‘The Hunt’ Review: Nothing Deep, Just a Ton of Deplorable Fun

Universal Pictures
Universal Pictures

Satire is a wonderful thing. The Hunt’s unpretentious satire is even better, especially since it offers over-the-top violence, a genuine affection for Trump supporters, and the movie’s star, Betty Gilpin.

This kind of satire is good for our country. It’s healthy. It’s a positive thing. The Hunt doesn’t have us hating on one another, we’re not even laughing at one another.… No, what we’re doing is chuckling together at a skewed (but affectionate) image of us and them, and that’s humanizing. This kind of satire actually brings the temperature down. Nothing is healthier than being able to laugh at yourself.

The Hunt is no masterpiece. It has some Big Ideas, some smart ideas, but it’s a grinder and knows it’s a grinder, and therefore it’s more interested in entertainment than depth — and that’s freakin’ perfect. Satire is healthier when it’s silly, when the only goal is to entertain.

Sanctimony is divisive.

Virtue signaling is divisive.

Silliness is a balm.

And to think, people on the left and right almost got this thing blacklisted, almost got it canceled, and did succeed in getting it postponed.

I bring better news…

We deplorables? We’re the good guys. Oh, sure, we’re still satirized. But we’re the ones being hunted by a gang of snobby, left-wing elites who are constantly trying to out-woke one another.

“Those people?”

“You’re right, I meant ‘black people.'”

“It’s ‘African American.'”

“No, it’s okay to say ‘black’ again.”

“Who told you that?”

“NPR.”

“And who controls NPR?”

“White people.”

“That’s right. White people.”

“Yeah, we’re the worst.”

I laughed and while I was laughing I liked this couple, even though they just murdered three deplorables.

Betty Gilpin in The Hunt (Universal Pictures, 2020)

Ike Barinholtz in The Hunt ( Universal Pictures, 2020)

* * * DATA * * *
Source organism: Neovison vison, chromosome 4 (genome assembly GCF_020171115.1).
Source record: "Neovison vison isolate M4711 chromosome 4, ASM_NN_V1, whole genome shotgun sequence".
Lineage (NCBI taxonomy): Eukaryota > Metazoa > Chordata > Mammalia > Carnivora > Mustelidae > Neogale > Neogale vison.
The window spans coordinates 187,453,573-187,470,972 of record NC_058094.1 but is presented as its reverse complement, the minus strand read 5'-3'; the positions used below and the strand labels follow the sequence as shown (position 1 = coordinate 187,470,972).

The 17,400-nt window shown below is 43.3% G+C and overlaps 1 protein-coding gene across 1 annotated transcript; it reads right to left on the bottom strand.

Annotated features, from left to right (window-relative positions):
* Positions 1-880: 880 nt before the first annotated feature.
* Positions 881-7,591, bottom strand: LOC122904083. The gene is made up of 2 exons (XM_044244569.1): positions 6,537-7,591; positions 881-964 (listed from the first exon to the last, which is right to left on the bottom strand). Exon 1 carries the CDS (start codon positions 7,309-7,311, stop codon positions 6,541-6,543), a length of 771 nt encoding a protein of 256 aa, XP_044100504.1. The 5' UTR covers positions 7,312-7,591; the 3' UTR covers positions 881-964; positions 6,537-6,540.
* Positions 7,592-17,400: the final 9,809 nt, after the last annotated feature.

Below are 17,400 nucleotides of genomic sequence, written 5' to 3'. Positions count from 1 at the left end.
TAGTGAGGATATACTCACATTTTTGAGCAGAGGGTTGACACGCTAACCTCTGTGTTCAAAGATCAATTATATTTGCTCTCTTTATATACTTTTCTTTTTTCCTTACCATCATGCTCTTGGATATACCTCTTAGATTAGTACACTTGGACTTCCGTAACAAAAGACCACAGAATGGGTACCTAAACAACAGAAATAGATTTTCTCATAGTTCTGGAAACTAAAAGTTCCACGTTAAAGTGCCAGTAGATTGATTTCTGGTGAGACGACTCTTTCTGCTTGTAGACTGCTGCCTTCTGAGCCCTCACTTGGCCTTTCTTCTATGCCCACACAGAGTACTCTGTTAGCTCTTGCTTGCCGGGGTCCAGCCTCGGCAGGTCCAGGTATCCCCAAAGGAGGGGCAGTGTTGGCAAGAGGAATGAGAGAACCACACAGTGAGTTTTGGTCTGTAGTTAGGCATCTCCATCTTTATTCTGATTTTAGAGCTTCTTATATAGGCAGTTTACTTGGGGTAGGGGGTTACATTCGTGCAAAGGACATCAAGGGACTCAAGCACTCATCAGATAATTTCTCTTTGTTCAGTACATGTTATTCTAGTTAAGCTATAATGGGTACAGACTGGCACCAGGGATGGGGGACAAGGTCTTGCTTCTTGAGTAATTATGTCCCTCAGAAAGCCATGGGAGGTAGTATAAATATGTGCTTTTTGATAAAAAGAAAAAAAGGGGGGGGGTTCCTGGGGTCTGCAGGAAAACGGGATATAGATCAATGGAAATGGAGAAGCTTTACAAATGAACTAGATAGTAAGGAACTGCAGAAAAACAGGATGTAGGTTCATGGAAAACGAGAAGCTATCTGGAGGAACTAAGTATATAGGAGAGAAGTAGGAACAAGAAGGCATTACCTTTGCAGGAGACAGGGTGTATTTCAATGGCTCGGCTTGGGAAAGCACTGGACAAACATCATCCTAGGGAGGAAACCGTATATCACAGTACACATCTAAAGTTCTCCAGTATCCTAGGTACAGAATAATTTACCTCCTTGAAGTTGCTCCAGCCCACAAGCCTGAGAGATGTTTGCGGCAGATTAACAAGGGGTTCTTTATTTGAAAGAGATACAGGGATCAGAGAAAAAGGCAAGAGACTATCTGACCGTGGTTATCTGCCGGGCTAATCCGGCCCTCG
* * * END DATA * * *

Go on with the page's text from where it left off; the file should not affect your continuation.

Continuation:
Outside of the violence and satire, there is something else in The Hunt that did strike me as worthy of note, and that’s Betty Gilpin as Crystal.

The Hunt opens quickly, the entire 90-minutes never stop moving, and the opening hits us with a series of terrific head fakes about who our protagonist is going to be. Eventually it settles on Gilpin, and in my estimation, this is the kind of performance that promises the arrival of a star.

On paper, the Crystal role is one thing — a capable young women from Mississippi. What Gilpin does with it, though… Wow. Through sheer talent and hard work, she gives Crystal a vivid and unique personality. Her line readings always communicate — not just her anxiety, but that her wheels are always turning; she’s constantly thinking, planning, scheming… Gilpin brilliantly walks a fine line between quirk and a believable, charismatic character that is by far the best part of the movie. This should be a breakout role for her. It sure doesn’t hurt that she’s gorgeous.

For those still wary, the over-arching idea at work here is that left-wing elites are such entitled snowflakes, they’re abusing their wealth and power to murder people over the bad things they said on the Internet. That’s what motivates all of this. And this is not entirely inaccurate. The left really is out there hunting us down with their cancel culture and blacklists. The Hunt just turns that truth up to 11, which is — at the risk of repeating myself, what good satire does.

Of course, those on the right who tried to cancel this movie add an unexpected and unfortunate layer of irony to that idea…

I enjoyed every minute of The Hunt and still can’t believe it got made.

Follow John Nolte on Twitter @NolteNC. Follow his Facebook Page here.

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